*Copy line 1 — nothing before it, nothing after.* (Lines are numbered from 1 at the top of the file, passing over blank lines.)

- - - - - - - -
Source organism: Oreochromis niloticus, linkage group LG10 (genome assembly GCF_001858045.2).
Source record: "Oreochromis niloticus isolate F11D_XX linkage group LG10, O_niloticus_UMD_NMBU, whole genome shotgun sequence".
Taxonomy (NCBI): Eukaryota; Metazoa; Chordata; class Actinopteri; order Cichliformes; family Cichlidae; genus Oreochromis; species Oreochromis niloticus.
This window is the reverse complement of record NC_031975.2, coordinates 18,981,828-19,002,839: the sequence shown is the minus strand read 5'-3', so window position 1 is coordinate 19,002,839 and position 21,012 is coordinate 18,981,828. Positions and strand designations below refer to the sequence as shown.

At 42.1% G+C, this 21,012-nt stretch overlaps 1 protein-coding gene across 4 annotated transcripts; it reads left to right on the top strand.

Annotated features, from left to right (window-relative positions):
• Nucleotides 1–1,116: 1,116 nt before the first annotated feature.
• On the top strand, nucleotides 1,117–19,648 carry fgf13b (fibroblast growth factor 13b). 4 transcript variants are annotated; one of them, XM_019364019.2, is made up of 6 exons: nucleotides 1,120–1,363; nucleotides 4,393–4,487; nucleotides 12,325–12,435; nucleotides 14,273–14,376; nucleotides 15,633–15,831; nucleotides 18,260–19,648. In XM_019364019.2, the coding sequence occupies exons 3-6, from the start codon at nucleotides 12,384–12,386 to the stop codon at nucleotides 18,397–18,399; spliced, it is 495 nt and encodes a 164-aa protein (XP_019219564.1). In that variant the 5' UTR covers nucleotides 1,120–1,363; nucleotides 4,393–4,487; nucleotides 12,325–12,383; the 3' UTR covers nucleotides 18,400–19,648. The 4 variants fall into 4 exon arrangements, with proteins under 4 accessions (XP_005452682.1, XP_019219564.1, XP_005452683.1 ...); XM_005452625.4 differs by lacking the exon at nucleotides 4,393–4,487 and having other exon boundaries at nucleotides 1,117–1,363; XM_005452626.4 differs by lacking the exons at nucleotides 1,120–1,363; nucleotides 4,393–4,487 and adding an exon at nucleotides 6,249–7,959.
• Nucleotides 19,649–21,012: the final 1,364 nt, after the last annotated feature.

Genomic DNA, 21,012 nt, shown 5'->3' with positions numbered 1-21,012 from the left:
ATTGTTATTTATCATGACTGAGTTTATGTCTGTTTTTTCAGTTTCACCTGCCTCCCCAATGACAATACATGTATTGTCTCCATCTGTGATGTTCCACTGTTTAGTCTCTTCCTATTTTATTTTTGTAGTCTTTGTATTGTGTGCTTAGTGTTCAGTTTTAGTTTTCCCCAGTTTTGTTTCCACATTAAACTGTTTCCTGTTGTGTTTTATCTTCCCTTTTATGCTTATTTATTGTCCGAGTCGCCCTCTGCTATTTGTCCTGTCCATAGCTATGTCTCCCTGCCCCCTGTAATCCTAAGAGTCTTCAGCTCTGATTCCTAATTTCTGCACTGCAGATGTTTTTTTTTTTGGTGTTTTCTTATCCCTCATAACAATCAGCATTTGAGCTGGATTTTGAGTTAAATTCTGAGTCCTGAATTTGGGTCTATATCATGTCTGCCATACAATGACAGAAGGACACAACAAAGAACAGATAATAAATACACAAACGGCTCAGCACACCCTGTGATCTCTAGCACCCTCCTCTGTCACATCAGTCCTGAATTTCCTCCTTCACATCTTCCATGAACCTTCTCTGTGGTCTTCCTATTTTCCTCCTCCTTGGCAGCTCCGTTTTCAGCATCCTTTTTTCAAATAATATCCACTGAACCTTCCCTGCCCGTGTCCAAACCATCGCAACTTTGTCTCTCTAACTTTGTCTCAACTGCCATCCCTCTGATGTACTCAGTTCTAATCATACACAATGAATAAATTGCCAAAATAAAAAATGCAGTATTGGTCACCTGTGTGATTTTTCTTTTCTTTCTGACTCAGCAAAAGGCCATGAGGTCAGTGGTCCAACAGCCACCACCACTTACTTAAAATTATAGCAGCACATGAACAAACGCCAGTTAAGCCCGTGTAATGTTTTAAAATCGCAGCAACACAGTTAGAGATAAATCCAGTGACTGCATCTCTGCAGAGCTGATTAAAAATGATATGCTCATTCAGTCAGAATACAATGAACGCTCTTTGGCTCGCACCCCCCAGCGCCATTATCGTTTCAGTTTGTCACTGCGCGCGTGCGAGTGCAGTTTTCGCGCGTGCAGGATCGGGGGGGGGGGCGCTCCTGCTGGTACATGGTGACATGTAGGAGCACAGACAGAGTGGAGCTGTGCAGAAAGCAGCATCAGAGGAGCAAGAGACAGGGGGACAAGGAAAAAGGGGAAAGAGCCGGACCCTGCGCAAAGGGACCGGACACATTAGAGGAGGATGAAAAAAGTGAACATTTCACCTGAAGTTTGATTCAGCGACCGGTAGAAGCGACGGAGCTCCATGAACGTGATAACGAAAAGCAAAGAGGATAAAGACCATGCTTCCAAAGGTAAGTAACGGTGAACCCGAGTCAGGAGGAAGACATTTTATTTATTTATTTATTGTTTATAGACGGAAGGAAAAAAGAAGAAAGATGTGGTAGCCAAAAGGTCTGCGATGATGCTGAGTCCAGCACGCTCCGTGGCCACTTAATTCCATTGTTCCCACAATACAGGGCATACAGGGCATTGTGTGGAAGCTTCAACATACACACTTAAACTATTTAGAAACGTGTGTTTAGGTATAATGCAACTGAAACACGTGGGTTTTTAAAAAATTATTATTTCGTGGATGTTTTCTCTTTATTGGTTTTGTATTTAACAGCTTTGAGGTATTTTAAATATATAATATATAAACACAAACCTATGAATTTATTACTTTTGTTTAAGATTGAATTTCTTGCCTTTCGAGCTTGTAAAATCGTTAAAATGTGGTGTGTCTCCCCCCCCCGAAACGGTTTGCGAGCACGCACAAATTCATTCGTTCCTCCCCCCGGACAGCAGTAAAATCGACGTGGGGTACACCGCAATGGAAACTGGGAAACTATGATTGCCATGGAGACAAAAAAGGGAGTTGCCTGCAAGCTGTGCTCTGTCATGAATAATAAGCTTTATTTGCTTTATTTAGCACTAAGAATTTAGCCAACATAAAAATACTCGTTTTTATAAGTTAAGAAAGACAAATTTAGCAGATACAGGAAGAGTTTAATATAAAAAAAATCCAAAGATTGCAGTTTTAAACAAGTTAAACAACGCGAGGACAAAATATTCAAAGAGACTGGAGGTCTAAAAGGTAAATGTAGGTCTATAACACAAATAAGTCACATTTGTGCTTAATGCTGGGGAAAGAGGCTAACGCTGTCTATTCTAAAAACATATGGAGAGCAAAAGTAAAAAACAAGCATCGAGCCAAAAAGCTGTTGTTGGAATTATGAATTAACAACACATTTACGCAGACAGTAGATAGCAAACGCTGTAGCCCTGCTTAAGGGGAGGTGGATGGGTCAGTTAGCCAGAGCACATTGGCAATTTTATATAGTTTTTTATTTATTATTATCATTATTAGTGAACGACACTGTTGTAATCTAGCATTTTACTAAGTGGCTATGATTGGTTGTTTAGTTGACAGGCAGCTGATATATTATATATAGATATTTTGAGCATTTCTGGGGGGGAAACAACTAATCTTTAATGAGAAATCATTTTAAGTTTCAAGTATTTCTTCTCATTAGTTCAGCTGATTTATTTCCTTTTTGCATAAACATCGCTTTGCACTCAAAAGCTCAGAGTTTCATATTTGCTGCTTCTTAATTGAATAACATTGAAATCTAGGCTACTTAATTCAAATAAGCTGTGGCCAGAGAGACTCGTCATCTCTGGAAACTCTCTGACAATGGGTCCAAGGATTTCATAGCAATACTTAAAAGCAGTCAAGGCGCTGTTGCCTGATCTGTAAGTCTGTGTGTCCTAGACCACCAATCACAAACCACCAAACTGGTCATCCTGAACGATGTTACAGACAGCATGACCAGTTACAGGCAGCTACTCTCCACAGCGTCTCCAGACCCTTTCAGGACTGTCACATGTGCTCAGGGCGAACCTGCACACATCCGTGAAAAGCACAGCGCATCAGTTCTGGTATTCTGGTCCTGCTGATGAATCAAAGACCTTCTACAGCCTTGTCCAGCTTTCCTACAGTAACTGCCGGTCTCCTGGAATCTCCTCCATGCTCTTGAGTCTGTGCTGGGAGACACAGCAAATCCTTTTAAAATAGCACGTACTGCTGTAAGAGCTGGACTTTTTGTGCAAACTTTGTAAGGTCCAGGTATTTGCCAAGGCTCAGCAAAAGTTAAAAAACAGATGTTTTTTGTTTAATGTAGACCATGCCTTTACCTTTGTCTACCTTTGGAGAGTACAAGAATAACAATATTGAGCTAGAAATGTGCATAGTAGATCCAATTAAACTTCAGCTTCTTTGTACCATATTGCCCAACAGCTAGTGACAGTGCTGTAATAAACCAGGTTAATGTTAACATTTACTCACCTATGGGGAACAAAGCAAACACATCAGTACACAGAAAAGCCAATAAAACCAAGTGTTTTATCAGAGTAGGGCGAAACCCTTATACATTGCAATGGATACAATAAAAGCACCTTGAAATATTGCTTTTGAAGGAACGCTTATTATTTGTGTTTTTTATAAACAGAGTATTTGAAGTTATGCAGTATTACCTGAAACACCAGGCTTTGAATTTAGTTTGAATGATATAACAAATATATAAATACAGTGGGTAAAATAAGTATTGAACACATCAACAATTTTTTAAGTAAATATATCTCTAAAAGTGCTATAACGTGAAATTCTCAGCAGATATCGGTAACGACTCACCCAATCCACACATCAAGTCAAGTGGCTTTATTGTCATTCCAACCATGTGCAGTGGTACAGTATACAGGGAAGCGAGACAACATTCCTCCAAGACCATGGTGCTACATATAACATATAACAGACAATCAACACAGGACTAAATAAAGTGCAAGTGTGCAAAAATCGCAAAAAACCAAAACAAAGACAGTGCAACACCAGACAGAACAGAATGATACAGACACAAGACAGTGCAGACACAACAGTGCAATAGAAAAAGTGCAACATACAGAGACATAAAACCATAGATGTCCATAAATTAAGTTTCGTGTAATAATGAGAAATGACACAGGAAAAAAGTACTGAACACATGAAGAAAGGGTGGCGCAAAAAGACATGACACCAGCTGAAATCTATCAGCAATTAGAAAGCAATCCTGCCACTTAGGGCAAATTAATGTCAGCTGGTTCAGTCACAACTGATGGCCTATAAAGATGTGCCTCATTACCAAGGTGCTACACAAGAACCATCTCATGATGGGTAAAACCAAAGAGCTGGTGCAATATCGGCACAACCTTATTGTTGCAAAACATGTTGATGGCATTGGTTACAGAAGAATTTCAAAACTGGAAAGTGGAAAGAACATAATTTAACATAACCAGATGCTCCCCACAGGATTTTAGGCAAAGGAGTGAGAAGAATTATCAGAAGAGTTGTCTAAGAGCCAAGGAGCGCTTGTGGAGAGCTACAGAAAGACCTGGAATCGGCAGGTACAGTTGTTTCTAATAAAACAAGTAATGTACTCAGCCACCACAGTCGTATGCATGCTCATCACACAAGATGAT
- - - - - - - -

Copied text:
Source organism: Oreochromis niloticus, linkage group LG10 (genome assembly GCF_001858045.2).